Wide Open Spaces headed to Alabama to take in the GEICO 500 at Talladega, and had a wild good time seeing the Busch fish car up close and personal.
Not long ago we were contacted by the fine folks at Busch Beer with an invite of unlikely proportions, at least for us. They wanted us to head to Talladega for the 2016 GEICO 500, and we wondered what the connection for our fans would be.
But it quickly became apparent that we needed to be there, and for good reason. Busch was making their triumphant return to a NASCAR track, and with it came a unique twist that was right up our alley: a paint scheme featuring two of American angler’s favorite game fish, a smallmouth bass and a cutthroat trout.
On top of that, we gained a new perspective on the type of person who takes in NASCAR events like this one: they share many of the same attitudes that outdoorsman exhibit, and the crossover is clear.
Kevin Harvick, an avid outdoorsman himself, would be the one to fly down the track in the car, and the anticipation building up to the 188 laps on May 1 was palpable. Speaking to him before the race, he admitted there was an obvious overlap between NASCAR and outdoors fans, himself being a good example.
“It’s great to have a sponsor like Busch that’s so into the fishing and racing,” said Harvick. “To see it on the racetrack is a lot of fun. And that’s a big ass fish on both sides.”
It was hard not to notice Harvick’s Realtree camo hat; they’re another sponsor of his, and he was actually turkey hunting the day before the race with his son.
We headed to the track early on Sunday morning, and before any engines were started, we gained exclusive access behind the scenes of Busch’s fan engagement tent. There, a replica of the new car was on display, and fans were treated to an appearance by both Harvick and Kevin VanDam, who is also sponsored by Busch and was there to soak up the atmosphere of one of his favorite things outside of fishing.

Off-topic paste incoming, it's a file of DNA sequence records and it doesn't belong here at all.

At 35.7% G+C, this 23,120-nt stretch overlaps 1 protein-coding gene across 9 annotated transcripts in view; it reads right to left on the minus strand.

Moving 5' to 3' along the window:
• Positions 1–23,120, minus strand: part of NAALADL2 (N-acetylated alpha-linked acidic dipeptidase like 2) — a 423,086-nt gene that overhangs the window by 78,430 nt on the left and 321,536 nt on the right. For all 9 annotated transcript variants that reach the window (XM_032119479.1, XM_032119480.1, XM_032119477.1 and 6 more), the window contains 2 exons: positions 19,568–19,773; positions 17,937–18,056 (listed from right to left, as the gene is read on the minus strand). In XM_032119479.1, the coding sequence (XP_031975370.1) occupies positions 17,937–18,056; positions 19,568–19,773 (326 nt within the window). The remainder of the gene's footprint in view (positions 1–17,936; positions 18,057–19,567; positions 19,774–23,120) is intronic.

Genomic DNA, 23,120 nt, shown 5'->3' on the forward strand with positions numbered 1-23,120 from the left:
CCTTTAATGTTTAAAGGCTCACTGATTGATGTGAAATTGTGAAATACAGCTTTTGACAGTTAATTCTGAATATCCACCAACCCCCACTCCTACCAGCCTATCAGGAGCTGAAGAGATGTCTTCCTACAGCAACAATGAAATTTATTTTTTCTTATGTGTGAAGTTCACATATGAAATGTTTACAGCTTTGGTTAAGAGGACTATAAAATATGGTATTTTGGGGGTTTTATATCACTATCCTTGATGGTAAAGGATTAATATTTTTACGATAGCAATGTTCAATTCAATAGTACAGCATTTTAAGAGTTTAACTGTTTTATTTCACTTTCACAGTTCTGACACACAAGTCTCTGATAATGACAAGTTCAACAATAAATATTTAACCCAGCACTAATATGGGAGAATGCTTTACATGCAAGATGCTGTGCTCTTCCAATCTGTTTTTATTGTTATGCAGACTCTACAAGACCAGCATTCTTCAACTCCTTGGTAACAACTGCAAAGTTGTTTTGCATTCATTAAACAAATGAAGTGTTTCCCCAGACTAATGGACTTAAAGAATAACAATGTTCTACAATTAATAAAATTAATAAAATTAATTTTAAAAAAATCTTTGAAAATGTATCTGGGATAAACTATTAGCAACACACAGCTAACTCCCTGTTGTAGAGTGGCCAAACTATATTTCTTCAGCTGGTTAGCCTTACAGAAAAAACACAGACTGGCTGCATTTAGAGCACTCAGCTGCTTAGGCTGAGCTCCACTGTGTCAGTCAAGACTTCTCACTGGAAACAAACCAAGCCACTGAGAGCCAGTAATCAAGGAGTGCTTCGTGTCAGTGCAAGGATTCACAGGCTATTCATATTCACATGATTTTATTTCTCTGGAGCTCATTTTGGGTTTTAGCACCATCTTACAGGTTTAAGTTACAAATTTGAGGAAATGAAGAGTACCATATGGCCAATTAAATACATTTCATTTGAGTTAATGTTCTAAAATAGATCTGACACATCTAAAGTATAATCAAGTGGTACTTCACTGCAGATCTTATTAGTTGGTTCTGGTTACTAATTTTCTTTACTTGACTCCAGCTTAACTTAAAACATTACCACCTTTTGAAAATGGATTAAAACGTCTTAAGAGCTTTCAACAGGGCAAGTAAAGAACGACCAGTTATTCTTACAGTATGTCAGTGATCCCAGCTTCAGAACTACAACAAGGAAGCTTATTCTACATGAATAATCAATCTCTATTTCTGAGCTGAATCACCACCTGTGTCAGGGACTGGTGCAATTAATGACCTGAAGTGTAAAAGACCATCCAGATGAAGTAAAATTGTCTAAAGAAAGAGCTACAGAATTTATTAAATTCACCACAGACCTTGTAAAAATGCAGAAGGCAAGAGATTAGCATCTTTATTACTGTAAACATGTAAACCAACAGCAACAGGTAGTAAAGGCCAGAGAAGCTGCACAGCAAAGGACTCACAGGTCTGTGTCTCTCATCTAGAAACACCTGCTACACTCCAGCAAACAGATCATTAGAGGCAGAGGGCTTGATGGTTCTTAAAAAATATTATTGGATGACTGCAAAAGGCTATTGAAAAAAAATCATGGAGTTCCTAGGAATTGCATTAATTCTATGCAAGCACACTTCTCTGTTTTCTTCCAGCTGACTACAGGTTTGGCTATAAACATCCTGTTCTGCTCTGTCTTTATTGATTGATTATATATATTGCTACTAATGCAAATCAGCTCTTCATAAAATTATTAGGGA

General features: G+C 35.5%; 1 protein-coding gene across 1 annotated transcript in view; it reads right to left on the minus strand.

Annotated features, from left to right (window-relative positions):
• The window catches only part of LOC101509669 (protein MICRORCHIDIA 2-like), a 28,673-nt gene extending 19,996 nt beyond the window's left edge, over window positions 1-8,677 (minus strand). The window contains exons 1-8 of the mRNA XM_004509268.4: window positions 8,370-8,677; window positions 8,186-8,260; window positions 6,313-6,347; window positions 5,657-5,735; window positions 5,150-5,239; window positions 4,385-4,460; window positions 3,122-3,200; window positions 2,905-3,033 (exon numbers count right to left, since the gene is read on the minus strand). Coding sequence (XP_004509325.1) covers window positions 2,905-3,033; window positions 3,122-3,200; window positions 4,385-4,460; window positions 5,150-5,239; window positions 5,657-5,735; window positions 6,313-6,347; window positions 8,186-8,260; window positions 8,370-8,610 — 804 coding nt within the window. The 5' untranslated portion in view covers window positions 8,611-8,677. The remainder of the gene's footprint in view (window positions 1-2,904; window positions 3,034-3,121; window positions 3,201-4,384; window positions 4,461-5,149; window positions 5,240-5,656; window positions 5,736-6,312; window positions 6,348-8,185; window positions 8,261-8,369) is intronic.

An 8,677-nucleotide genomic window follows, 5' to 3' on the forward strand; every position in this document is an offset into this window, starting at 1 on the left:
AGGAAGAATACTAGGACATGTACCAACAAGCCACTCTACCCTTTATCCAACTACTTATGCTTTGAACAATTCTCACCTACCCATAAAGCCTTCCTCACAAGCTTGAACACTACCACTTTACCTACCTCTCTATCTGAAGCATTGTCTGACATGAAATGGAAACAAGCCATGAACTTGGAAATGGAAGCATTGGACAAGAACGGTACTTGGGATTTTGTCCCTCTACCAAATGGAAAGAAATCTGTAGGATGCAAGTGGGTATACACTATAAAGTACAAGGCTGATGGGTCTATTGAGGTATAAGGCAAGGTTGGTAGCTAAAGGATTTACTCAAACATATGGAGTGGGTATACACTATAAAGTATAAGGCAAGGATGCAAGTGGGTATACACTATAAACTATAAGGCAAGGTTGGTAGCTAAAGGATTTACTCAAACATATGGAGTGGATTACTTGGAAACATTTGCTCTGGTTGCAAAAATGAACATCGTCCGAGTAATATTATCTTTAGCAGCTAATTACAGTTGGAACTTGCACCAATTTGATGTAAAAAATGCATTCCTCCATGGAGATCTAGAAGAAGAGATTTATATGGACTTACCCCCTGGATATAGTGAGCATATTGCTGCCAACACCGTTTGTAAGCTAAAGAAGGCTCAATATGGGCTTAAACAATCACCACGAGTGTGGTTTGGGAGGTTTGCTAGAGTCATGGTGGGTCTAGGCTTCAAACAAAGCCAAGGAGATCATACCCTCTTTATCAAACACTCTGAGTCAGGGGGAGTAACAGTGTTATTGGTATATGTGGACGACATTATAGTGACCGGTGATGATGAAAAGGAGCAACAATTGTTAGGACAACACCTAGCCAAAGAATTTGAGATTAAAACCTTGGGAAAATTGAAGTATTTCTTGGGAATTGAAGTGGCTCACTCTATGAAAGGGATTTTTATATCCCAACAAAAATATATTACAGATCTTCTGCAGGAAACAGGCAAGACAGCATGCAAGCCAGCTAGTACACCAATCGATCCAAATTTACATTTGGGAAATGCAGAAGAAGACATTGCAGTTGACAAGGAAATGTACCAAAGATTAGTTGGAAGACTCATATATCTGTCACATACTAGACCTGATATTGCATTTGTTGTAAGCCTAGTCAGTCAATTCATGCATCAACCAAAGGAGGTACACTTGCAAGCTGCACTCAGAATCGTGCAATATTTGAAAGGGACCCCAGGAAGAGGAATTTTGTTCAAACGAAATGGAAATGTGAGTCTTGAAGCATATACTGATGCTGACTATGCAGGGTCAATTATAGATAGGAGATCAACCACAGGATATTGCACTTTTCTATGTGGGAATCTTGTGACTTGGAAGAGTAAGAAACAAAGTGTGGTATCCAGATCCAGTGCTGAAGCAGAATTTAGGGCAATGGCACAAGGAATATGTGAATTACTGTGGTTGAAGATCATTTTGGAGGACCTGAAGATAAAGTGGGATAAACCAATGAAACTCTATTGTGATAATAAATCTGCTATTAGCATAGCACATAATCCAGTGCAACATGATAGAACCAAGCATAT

“I’ve followed NASCAR for about 20 years,” said VanDam, “and I know several of these guys. I’ve fished with some of them, and have become a big fan. A lot of guys in NASCAR love the outdoors. Kevin [Harvick’s] a big hunter, and he’s becoming a bigger fisherman. I sent him some equipment this week,” VanDam said. “he’s got a big job to do, but we’re going to get him out bass fishing soon.”
VanDam said he’d been out fishing the day before with Ryan Newman and Martin Truex, Jr., so we can comfirm there were at least three NASCAR drivers participating in outdoor sports the day before Talladega.
Our guide for race day, Joe Glynn, gave us the kind of perspective very few get to see, and we quickly learned how respected and experienced he is. Glynn filled us in on what it took to not only put a driver in a car, but work with a brand that’s making a move to satisfy and grab the attention of the race fans who go to Talladega. He’s worked NASCAR events for 40 years, and has been with Busch for 32. Find yourself a guy like Glynn to show you around a track, and you’re in for an experience of a lifetime. If you can keep up with him, that is.
Watching the driver introductions, then seeing Harvick hop into the fish car, give his young son a fist bump, and prepare for one of the biggest races of the season was something that can’t be soon forgotten.
After that we took a seat in the pit tower, directly above the “over the wall” crew who expertly orchestrated what seems impossible, and threw on some headsets to hear the back-and-forth between Harvick and his crew chief. Amazing stuff; hearing and seeing things from that perspective made NASCAR look like an entirely different ballgame.
Harvick and the Trophy Can fish car stood strong avoiding a number of crashes, and lo and behold led nine laps of a cloudy, rain-threatened race. As the anticipation built to the last lap, we saw something you rarely get to see in sports, in life, and in the outdoors. Or was it something all too common? Defeat can seem like a little bit of both.
We watched as Harvick was bumped into an unavoidable wreck, slamming the exterior wall and sliding to a stop just past the finish line on the last lap, the fish car having been destroyed to an almost-unrecognizable state. What we stared at, snapped photos of, and admired as a symbol of the major, mainstream exposure fishing was receiving in one of the country’s leading sports, was reduced to a smashed up Chevy that was still running, but certainly didn’t look the same.
No injuries, and essentially no worries, as Harvick will be hopping into another Busch car for the following race, and still leads the NASCAR Sprint Cup Series standings as the season rolls on into the summer. Once you know all the work, organization, and time that goes into preparing for that, you don’t look at racing the same.
And at the end of the day, the largemouth and cutty on the sides of that car got in front of more eyes than they could have under different circumstances, and that was pretty cool to see.